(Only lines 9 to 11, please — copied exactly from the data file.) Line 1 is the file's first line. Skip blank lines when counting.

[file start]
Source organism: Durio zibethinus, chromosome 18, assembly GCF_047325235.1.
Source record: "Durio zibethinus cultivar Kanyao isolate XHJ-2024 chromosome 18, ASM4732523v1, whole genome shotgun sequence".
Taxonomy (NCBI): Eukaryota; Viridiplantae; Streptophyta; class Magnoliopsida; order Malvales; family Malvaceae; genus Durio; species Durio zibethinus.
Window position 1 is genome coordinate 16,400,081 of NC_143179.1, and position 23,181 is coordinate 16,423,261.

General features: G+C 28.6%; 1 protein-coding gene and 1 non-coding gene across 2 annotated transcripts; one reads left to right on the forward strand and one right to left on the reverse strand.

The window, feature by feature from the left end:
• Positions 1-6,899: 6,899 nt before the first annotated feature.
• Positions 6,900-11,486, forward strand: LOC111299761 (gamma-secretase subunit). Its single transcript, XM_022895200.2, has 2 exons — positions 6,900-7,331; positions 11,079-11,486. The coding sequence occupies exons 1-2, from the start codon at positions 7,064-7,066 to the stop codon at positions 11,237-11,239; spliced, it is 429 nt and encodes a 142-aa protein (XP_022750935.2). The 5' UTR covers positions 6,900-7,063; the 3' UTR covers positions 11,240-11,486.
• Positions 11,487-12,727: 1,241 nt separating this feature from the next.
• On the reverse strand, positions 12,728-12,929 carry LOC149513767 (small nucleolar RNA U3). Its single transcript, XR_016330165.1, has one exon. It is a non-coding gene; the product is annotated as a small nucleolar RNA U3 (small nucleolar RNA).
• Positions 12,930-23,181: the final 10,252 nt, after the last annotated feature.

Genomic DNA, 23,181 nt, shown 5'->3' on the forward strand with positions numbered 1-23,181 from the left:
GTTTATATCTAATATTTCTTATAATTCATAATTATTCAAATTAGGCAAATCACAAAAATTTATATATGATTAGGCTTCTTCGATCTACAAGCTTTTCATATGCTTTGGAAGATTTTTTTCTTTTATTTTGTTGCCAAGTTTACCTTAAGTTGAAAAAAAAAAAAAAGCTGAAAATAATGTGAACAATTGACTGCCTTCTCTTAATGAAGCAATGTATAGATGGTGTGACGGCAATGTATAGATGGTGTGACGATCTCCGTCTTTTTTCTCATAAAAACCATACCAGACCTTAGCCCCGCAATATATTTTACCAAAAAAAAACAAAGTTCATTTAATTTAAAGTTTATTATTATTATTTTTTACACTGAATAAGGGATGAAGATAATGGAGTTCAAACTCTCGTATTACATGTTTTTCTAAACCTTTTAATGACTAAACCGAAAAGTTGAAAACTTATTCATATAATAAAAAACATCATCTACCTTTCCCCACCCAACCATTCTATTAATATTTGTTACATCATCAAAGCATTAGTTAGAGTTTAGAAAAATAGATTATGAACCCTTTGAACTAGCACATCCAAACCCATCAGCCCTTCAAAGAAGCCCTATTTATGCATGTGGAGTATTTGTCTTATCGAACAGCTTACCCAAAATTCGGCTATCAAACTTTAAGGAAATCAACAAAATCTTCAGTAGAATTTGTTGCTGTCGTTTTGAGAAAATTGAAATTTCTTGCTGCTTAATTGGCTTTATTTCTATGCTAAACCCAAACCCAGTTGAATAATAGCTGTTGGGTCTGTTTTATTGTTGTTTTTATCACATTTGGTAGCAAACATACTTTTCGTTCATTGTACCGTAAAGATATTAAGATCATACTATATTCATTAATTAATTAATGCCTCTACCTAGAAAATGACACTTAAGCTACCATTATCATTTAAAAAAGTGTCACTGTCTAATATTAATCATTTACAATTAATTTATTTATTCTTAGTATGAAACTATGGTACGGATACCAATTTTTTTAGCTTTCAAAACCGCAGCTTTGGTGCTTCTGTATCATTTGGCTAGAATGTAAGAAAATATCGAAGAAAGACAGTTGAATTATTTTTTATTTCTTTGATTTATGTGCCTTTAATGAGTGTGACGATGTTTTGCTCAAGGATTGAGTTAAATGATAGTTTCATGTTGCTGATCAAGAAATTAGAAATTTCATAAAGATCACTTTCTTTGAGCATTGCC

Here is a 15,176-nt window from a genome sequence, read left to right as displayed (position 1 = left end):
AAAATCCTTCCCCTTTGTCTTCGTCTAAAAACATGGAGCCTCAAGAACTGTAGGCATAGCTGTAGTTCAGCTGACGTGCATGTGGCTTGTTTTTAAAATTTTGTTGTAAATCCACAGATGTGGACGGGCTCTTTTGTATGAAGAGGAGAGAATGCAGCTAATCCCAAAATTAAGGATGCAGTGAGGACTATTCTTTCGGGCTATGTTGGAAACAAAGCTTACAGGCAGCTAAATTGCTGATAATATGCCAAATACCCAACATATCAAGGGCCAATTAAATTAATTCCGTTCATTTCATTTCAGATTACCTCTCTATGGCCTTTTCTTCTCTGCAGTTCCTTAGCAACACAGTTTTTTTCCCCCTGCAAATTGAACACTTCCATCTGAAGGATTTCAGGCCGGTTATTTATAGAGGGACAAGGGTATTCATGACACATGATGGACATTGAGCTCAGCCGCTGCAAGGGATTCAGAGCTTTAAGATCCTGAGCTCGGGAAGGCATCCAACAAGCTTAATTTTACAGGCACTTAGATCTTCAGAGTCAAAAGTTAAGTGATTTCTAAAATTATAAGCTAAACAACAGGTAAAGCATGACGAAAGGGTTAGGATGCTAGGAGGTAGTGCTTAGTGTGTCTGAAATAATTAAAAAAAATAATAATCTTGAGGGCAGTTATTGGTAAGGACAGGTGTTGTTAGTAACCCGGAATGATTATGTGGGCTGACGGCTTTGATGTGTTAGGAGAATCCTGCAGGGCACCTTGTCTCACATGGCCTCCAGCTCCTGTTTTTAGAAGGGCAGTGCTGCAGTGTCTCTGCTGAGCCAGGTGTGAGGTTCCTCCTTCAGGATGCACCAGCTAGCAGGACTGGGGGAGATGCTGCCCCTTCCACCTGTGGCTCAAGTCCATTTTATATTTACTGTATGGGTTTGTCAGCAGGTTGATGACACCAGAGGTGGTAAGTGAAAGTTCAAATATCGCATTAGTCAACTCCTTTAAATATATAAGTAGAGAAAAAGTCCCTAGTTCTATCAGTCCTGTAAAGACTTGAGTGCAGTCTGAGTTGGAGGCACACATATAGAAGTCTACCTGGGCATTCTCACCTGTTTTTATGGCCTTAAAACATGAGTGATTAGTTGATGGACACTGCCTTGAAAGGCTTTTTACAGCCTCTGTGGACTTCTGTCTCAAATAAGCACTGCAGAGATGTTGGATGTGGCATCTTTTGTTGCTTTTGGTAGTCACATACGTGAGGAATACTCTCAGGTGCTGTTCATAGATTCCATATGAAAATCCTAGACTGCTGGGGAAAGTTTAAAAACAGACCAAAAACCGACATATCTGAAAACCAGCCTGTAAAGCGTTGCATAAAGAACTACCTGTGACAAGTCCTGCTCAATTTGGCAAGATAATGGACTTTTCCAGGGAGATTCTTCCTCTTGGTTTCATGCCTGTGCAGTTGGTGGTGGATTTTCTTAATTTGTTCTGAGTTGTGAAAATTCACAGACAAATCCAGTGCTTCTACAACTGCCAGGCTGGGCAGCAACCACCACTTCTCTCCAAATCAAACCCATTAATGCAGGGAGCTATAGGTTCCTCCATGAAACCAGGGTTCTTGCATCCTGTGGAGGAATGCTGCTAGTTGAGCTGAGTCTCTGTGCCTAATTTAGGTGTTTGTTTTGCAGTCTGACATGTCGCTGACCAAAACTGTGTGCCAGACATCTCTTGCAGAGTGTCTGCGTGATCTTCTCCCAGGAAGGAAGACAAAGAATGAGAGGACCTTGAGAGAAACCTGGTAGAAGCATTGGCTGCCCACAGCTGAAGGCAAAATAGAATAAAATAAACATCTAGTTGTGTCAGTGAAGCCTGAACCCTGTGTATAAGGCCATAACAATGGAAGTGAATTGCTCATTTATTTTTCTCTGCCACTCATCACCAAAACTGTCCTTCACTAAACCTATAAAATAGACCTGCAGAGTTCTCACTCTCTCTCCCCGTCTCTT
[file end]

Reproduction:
• Positions 11,487-12,727: 1,241 nt separating this feature from the next.
• On the reverse strand, positions 12,728-12,929 carry LOC149513767 (small nucleolar RNA U3). Its single transcript, XR_016330165.1, has one exon. It is a non-coding gene; the product is annotated as a small nucleolar RNA U3 (small nucleolar RNA).
• Positions 12,930-23,181: the final 10,252 nt, after the last annotated feature.